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A poem on VJ day

Pic 3 Loyals officers, Keijo 1942Today is VJ Day (15th August), the day set aside to remember the cessation of hostilities in the Far East and the lives of those who fought and died in the conflict and those who sacrificed their freedom and very often their lives in the notorious POW camps in Singapore, Thailand, Korea, Japan and elsewhere where they endured almost unimaginable deprivation and hardship.

To mark the day I thought I would share a poem written by my dad in February 1943  while he was imprisoned – along with the other officers of his regiment – at Keijo in Korea, modern-day Seoul.

On waking late at night in prison

Faintly the dim green lights

Outline recumbent forms who vigils keep,

Like ancient stone-carved knights

In dusty crypts, muttering in their sleep.


“We are the living dead

Having no present tense, only a past,

Which is our daily bread,

Sustaining us as long as memories last.


“We are the seeing blind

Holding onto battered images in shaking palms,

Dark glass covers the mind,

The dog ‘Remembrance’ sits and begs for alms”.


Government announces measures to protect greenbelt…hmmm

Brandon_lewisHousing and Planning Minister Brandon Lewis has announced the availability of new funding to encourage councils to develop brownfield sites for new housing.

The government has set aside £200 million to help create 10 housing zones on brownfield land where it will be easier to build new homes quickly. The new zones, which will be outside London, should be large enough to deliver 750 to 2,000 properties.

Mr Lewis said housing zones will help councils boost housebuilding while making the best possible use of previously-developed land so the countryside is safeguarded.

Since 2010 the government has taken steps to ensure brownfield land and existing properties are prioritised for new housing development, including abolishing current regional strategies, which earmark green belt land for new development and selling enough publicly-owned surplus brownfield land for 100,000 new homes by 2015.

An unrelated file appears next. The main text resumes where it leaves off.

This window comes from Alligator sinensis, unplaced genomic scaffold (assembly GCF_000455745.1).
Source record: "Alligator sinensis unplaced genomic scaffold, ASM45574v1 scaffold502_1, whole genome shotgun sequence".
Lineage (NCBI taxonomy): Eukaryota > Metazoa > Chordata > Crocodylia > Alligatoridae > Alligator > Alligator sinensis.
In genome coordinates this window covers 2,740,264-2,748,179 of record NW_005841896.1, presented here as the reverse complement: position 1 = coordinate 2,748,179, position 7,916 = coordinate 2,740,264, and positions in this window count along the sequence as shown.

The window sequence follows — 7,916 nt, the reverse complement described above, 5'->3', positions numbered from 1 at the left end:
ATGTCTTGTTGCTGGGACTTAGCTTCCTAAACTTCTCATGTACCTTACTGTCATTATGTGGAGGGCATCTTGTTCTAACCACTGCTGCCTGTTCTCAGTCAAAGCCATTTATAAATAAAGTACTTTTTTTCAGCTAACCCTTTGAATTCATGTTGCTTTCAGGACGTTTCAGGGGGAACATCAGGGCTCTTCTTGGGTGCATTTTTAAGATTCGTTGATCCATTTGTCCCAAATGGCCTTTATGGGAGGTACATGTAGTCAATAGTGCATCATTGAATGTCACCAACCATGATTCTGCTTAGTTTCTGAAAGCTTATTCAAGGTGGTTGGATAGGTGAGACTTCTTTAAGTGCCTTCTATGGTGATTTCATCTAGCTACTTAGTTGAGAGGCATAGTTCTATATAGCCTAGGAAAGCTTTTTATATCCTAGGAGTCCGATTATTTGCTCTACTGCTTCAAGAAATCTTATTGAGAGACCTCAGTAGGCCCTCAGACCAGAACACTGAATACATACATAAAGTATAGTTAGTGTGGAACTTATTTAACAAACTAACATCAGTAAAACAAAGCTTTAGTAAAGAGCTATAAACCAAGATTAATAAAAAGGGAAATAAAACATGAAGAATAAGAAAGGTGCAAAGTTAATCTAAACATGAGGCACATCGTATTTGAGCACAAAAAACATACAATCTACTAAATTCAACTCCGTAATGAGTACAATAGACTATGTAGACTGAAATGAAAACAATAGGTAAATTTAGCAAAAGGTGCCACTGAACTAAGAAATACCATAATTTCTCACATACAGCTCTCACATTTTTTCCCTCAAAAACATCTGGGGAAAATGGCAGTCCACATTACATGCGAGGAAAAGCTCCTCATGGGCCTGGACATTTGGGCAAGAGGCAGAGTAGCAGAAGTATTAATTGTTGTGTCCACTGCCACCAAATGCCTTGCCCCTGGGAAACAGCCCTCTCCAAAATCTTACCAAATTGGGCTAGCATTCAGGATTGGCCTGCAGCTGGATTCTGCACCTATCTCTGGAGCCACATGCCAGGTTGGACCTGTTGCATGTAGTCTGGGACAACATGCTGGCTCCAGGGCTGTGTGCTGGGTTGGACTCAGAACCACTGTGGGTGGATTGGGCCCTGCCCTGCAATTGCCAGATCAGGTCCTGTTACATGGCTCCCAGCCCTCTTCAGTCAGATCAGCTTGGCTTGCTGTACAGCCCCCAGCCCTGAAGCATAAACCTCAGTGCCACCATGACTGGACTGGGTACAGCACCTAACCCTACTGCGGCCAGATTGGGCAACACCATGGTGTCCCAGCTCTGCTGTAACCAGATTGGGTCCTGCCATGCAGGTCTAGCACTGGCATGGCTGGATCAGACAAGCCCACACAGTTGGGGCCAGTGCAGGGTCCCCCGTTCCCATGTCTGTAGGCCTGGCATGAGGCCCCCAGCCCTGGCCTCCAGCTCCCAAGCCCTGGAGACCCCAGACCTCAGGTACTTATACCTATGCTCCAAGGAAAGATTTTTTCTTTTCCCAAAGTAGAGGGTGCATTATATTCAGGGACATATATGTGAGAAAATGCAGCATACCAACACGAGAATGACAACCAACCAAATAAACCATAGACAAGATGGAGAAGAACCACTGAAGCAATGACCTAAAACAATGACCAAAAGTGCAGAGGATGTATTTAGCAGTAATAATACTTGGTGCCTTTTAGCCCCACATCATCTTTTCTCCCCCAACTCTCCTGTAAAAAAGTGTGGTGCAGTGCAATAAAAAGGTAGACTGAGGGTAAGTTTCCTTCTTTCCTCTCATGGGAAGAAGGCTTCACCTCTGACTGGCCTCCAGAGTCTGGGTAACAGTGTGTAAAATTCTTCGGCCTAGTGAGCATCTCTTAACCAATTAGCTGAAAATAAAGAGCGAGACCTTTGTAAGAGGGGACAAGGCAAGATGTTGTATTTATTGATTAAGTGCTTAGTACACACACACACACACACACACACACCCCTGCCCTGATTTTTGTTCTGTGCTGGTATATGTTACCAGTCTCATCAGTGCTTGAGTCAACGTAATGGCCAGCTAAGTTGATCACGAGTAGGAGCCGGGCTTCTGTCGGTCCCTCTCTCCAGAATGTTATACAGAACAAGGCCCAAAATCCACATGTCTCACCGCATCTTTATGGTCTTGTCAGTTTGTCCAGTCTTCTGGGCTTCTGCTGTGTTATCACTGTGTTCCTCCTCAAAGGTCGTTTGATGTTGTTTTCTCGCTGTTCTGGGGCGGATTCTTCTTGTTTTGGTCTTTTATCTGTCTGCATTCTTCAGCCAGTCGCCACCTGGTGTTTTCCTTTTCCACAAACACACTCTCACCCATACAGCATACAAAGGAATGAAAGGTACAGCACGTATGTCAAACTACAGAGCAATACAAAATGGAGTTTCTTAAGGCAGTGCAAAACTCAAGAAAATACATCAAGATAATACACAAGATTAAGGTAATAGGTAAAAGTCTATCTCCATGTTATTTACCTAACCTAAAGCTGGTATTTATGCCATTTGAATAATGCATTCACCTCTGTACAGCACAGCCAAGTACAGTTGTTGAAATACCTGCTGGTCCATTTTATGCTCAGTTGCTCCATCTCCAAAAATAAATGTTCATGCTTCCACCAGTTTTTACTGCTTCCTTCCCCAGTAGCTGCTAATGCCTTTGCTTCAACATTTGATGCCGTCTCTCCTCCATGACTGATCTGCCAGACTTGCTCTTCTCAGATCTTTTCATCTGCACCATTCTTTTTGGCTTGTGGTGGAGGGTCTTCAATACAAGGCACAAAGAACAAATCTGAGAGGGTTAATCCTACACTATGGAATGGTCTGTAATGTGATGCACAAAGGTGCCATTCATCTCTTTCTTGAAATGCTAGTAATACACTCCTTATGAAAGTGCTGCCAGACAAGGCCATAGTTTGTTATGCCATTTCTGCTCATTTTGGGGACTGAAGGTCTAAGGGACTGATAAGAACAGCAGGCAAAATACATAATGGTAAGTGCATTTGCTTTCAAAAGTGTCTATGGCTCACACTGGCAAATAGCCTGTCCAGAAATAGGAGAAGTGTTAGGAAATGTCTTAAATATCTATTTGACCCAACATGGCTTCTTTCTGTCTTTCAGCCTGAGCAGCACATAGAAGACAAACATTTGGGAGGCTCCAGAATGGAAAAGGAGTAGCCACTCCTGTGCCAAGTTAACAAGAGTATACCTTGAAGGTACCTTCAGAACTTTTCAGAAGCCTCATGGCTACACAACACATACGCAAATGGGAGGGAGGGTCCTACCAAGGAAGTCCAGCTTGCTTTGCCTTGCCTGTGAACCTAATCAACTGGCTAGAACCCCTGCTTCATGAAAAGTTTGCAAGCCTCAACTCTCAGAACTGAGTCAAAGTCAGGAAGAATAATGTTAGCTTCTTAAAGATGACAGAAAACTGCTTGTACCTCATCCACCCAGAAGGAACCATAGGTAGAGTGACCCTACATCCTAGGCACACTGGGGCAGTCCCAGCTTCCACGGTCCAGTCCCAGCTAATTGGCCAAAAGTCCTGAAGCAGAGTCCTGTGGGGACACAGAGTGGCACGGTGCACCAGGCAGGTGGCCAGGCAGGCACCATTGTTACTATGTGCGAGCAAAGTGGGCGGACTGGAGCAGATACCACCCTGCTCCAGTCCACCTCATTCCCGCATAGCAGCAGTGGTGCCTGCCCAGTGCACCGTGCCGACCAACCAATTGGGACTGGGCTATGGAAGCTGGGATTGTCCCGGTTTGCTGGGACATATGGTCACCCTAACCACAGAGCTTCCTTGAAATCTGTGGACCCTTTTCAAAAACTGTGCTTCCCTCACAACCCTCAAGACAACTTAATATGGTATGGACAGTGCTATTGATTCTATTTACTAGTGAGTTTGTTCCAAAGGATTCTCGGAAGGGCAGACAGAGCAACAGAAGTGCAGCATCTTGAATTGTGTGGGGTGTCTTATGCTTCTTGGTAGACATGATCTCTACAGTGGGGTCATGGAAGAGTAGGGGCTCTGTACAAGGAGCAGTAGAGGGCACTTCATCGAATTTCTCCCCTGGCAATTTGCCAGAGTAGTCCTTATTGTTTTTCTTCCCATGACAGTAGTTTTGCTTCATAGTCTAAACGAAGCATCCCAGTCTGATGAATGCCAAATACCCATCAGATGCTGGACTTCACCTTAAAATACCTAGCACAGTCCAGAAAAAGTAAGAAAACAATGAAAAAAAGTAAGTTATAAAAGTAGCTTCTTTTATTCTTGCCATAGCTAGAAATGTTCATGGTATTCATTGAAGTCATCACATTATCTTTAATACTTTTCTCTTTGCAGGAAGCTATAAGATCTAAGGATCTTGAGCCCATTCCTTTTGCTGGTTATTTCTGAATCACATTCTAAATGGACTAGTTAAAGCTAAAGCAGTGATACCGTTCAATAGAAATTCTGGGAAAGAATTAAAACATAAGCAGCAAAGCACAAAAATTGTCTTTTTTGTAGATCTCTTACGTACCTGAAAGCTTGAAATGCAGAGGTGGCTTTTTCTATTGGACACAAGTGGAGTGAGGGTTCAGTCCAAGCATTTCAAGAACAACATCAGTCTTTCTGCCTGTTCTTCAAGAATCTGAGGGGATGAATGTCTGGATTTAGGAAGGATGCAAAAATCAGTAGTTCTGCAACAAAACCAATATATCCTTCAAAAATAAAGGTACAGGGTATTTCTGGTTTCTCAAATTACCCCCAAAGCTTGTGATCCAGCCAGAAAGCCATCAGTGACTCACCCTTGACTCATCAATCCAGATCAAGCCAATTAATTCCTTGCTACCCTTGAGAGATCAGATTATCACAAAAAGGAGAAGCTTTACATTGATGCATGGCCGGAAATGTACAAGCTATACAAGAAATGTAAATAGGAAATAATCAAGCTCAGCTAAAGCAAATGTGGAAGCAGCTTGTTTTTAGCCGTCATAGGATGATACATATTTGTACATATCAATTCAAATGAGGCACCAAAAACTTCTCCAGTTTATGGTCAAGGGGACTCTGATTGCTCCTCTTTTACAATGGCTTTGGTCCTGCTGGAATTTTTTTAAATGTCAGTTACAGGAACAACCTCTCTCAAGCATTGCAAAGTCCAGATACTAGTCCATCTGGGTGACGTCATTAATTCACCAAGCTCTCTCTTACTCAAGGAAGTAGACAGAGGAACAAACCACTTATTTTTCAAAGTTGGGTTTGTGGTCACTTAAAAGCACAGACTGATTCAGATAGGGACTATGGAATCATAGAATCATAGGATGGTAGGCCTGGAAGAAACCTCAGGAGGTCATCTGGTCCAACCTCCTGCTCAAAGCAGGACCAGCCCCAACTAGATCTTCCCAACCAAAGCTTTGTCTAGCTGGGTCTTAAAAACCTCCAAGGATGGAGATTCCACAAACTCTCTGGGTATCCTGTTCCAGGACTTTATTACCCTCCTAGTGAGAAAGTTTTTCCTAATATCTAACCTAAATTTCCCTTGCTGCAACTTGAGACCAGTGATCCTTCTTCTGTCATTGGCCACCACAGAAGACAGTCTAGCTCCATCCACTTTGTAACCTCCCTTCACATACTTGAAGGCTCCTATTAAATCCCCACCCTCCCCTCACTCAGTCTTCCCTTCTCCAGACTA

Mr Lewis said councils should now follow the government’s lead. Across the country there is enough brownfield land to deliver up to 200,000 new homes, and ministers expect to see planning permissions covering 90 per cent of this land to be in place by 2020.

Brandon Lewis said: “We need to build more homes in this country, but it’s also vital we protect the countryside that people rightly treasure. That’s why the government is offering councils a share of £200 million to prioritise development on brownfield land.

“The new dedicated housing zones will transform disused and derelict land, and ensure the new homes are built quickly in a process that is more straightforward for councils and builders.”

However, it remains to be seen whether this will be enough of an incentive to councils, like Peterborough, who are sitting on land in rural areas already earmarked for development or where the Homes and Communities Agency – Peterborough again – hold rural land that appears ripe for development.

Mr Lewis was quick to respond to criticism from the national press that the government had in fact increased the amount of residential development in the greenbelt.

He said: “This government has been very clear that Green Belt protection continues, and the most recent official statistics show that the level of Green Belt development is at its lowest rate since modern records began in 1989.  We have fortified the Green Belt by abolishing the last government’s top-down Regional Strategies, selling our surplus brownfield land for redevelopment, and introducing more flexible planning rights so empty and underused buildings can be brought back into productive use.

“Local plans are now at the heart of the planning system, so councils decide where development should go. There is enough brownfield land to deliver up to 200,000 new homes, and councils should be using their powers and the support that’s available from the government to prioritise development on these sites, and defend our valuable countryside against urban sprawl.”